The Military’s Plans for Drones at Home
Follow @sarah_childressJune 19, 2012, 2:14 pm ET
FRONTLINE went inside the hidden world of the Air Force pilots who operate Predator drones in Afghanistan from Creech Air Force Base in Indian Springs, Nev. in Digital Nation: Life on the Virtual Frontier, our 2010 film, which is being rebroadcast tonight on many PBS stations. Check local listings or watch the full film online.
With the wars in Afghanistan and Iraq winding down, a recently released report from the Department of Defense offers new insight into the military’s plans for its more than 1,800 drones it says are embedded across all four branches of the military.
One of its biggest goals is to keep up its training regimen. The military has acknowledged that it currently has more drones than trained pilots to fly them. It’s been able to cover the drone demands overseas for now, but wants to fill that gap. And, it’s concerned about its pilots and planes getting rusty in peacetime.
Part of that training will involve target practice to “ensure effective Hellfire engagements” it says in the report, which was first published on insidedefense.com, a defense news site. The army has built model villages on eight bases so far, including Fort Drum in New York, Fort Hood, in Texas, and Fort Bragg in North Carolina, to simulate an urban environment to practice in. But the report says it won’t launch Hellfires in the U.S. — “live missiles will not be fired from UAS platforms at home station,” it notes — and pilots will practice with laser targeting. (UAS is short for unmanned aerial systems, the official name for drones.)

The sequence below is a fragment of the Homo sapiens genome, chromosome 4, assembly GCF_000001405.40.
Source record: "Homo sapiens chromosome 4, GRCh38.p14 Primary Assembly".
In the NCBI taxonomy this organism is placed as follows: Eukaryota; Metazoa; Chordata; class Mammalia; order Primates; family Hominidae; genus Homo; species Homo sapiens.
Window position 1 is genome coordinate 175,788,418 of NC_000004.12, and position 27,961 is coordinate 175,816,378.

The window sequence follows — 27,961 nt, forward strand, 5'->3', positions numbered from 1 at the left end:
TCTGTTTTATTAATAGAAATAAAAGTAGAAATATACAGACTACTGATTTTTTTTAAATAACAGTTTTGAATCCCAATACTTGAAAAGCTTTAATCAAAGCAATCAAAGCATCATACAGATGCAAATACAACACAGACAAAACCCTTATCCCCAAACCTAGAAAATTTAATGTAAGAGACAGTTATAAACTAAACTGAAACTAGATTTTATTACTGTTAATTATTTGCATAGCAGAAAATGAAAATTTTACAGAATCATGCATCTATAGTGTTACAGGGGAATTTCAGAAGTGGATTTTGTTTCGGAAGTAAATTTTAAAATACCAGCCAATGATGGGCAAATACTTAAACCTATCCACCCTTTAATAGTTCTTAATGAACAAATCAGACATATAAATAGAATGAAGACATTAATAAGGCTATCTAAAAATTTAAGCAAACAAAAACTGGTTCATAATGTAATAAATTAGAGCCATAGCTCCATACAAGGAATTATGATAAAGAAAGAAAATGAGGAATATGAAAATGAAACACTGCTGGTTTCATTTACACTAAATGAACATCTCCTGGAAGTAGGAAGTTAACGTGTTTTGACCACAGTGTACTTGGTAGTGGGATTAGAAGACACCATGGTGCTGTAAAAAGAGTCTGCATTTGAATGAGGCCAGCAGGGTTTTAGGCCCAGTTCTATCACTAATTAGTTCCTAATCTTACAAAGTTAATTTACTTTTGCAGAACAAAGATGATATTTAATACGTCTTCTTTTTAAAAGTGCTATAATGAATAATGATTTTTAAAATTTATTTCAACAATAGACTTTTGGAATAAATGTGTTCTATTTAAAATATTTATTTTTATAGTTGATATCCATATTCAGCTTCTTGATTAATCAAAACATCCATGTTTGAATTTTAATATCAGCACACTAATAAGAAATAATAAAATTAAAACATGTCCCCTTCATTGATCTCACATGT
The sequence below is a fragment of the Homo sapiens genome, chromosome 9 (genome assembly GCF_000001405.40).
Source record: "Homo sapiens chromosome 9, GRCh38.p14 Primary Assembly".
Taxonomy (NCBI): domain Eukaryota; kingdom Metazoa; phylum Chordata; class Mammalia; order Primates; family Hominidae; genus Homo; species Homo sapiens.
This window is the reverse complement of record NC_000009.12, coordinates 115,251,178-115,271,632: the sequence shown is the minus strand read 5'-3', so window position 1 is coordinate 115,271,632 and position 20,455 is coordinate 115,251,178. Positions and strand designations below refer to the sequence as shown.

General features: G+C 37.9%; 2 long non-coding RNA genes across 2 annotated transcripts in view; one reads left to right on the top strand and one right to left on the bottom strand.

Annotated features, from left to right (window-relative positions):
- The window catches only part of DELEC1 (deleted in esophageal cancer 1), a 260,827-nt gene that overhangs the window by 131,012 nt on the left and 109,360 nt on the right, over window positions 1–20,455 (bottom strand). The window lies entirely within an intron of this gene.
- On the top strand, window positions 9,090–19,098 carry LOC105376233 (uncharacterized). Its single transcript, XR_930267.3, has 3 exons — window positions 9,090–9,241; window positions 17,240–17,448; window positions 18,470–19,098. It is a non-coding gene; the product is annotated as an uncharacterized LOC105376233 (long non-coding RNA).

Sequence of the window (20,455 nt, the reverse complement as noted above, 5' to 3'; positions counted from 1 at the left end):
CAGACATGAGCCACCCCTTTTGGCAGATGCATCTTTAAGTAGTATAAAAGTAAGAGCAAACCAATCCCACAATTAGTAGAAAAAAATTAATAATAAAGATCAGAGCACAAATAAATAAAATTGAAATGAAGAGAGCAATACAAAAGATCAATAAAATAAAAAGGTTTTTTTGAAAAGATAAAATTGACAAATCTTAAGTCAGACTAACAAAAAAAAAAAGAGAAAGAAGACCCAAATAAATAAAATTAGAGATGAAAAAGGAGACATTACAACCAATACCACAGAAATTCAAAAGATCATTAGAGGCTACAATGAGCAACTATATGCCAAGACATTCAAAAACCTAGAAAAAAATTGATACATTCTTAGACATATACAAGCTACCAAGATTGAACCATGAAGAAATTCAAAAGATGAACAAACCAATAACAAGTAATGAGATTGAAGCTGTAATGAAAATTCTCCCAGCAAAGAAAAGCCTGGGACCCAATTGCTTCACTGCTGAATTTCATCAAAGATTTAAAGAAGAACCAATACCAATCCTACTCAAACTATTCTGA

But the bots won’t only be doing dry runs. The report also says that military drones “require routine [national airspace] access in order to execute operational, training, and support missions and to support broader military and civil demands.”
It’s not clear exactly what those broader demands might require, though the report notes military drones could be used to help with Homeland Security missions, disaster relief and search-and-rescue operations. But the Border Patrol’s recent admission that it uses drones for much more than patrolling the borders raises questions about the possibility of mission creep within the military’s drone operations, too.
So far, military drone flights at home have been hampered by limited access to national airspace. Commercial airspace is tightly monitored and controlled by the Federal Aviation Administration, which governs who can fly what, when and where.
The FAA has approached drones warily, largely for safety reasons. Unmanned aircraft are controlled by pilots on the ground, who can’t always dodge obstacles like buildings or commercial airplanes until it’s too late. A law passed in February required the FAA to streamline and speed up its process for approving and monitoring drones, and it’s working on that now.
Our recent story on domestic drones noted that the military is coordinating with drone manufacturers, pilot associations and other government agencies to help the FAA come up with an easier, quicker way to allow authorized groups to fly drones in the U.S.
Its ultimate goal is to gain “routine access” for its drones, just like manned aircraft have today. The report includes a map listing the places across the U.S. where it hopes to field drones by 2017, largely on existing military bases.
In the meantime, in order to fly drones domestically the military has to apply for the same certificates of authorization as police departments, universities and other public institutions. At the moment, the military says it has 88 active certificates — far more than the four included on a previously released list of certificates from the FAA.
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